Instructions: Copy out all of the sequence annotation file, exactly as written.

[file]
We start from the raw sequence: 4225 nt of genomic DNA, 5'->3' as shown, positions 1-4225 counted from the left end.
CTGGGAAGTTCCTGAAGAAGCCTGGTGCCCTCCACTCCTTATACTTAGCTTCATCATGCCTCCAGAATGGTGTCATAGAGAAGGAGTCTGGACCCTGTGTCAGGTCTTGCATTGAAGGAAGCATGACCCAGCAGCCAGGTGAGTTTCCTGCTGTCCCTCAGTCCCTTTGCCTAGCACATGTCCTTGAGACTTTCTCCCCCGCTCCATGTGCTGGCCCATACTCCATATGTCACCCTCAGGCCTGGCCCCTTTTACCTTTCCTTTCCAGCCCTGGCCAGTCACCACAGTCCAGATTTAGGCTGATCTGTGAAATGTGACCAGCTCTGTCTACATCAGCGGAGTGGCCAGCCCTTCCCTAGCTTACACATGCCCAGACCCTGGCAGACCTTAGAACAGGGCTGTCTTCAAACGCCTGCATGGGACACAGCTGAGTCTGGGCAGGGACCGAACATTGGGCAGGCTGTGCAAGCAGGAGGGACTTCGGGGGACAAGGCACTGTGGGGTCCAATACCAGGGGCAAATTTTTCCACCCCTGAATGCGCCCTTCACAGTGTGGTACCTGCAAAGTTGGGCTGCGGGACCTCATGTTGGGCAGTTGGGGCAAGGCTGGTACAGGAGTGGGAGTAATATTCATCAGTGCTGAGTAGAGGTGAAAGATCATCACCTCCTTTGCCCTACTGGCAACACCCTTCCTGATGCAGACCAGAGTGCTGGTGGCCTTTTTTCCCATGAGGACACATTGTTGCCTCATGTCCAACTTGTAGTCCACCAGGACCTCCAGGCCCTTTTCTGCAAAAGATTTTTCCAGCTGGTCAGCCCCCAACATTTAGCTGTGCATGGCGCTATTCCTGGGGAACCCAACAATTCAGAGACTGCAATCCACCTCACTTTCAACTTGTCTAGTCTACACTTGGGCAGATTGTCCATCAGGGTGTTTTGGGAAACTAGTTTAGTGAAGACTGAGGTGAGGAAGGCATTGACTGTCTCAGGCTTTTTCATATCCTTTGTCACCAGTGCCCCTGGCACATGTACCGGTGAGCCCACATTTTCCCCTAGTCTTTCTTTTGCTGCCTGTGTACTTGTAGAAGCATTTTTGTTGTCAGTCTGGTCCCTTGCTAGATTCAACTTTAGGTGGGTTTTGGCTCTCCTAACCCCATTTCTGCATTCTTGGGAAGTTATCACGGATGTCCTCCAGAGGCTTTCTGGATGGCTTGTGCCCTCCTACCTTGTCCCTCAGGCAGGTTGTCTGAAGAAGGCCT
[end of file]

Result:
We start from the raw sequence: 4225 nt of genomic DNA, 5'->3' as shown, positions 1-4225 counted from the left end.
CTGGGAAGTTCCTGAAGAAGCCTGGTGCCCTCCACTCCTTATACTTAGCTTCATCATGCCTCCAGAATGGTGTCATAGAGAAGGAGTCTGGACCCTGTGTCAGGTCTTGCATTGAAGGAAGCATGACCCAGCAGCCAGGTGAGTTTCCTGCTGTCCCTCAGTCCCTTTGCCTAGCACATGTCCTTGAGACTTTCTCCCCCGCTCCATGTGCTGGCCCATACTCCATATGTCACCCTCAGGCCTGGCCCCTTTTACCTTTCCTTTCCAGCCCTGGCCAGTCACCACAGTCCAGATTTAGGCTGATCTGTGAAATGTGACCAGCTCTGTCTACATCAGCGGAGTGGCCAGCCCTTCCCTAGCTTACACATGCCCAGACCCTGGCAGACCTTAGAACAGGGCTGTCTTCAAACGCCTGCATGGGACACAGCTGAGTCTGGGCAGGGACCGAACATTGGGCAGGCTGTGCAAGCAGGAGGGACTTCGGGGGACAAGGCACTGTGGGGTCCAATACCAGGGGCAAATTTTTCCACCCCTGAATGCGCCCTTCACAGTGTGGTACCTGCAAAGTTGGGCTGCGGGACCTCATGTTGGGCAGTTGGGGCAAGGCTGGTACAGGAGTGGGAGTAATATTCATCAGTGCTGAGTAGAGGTGAAAGATCATCACCTCCTTTGCCCTACTGGCAACACCCTTCCTGATGCAGACCAGAGTGCTGGTGGCCTTTTTTCCCATGAGGACACATTGTTGCCTCATGTCCAACTTGTAGTCCACCAGGACCTCCAGGCCCTTTTCTGCAAAAGATTTTTCCAGCTGGTCAGCCCCCAACATTTAGCTGTGCATGGCGCTATTCCTGGGGAACCCAACAATTCAGAGACTGCAATCCACCTCACTTTCAACTTGTCTAGTCTACACTTGGGCAGATTGTCCATCAGGGTGTTTTGGGAAACTAGTTTAGTGAAGACTGAGGTGAGGAAGGCATTGACTGTCTCAGGCTTTTTCATATCCTTTGTCACCAGTGCCCCTGGCACATGTACCGGTGAGCCCACATTTTCCCCTAGTCTTTCTTTTGCTGCCTGTGTACTTGTAGAAGCATTTTTGTTGTCAGTCTGGTCCCTTGCTAGATTCAACTTTAGGTGGGTTTTGGCTCTCCTAACCCCATTTCTGCATTCTTGGGAAGTTATCACGGATGTCCTCCAGAGGCTTTCTGGATGGCTTGTGCCCTCCTACCTTGTCCCTCAGGCAGGTTGTCTGAAGAAGGCCT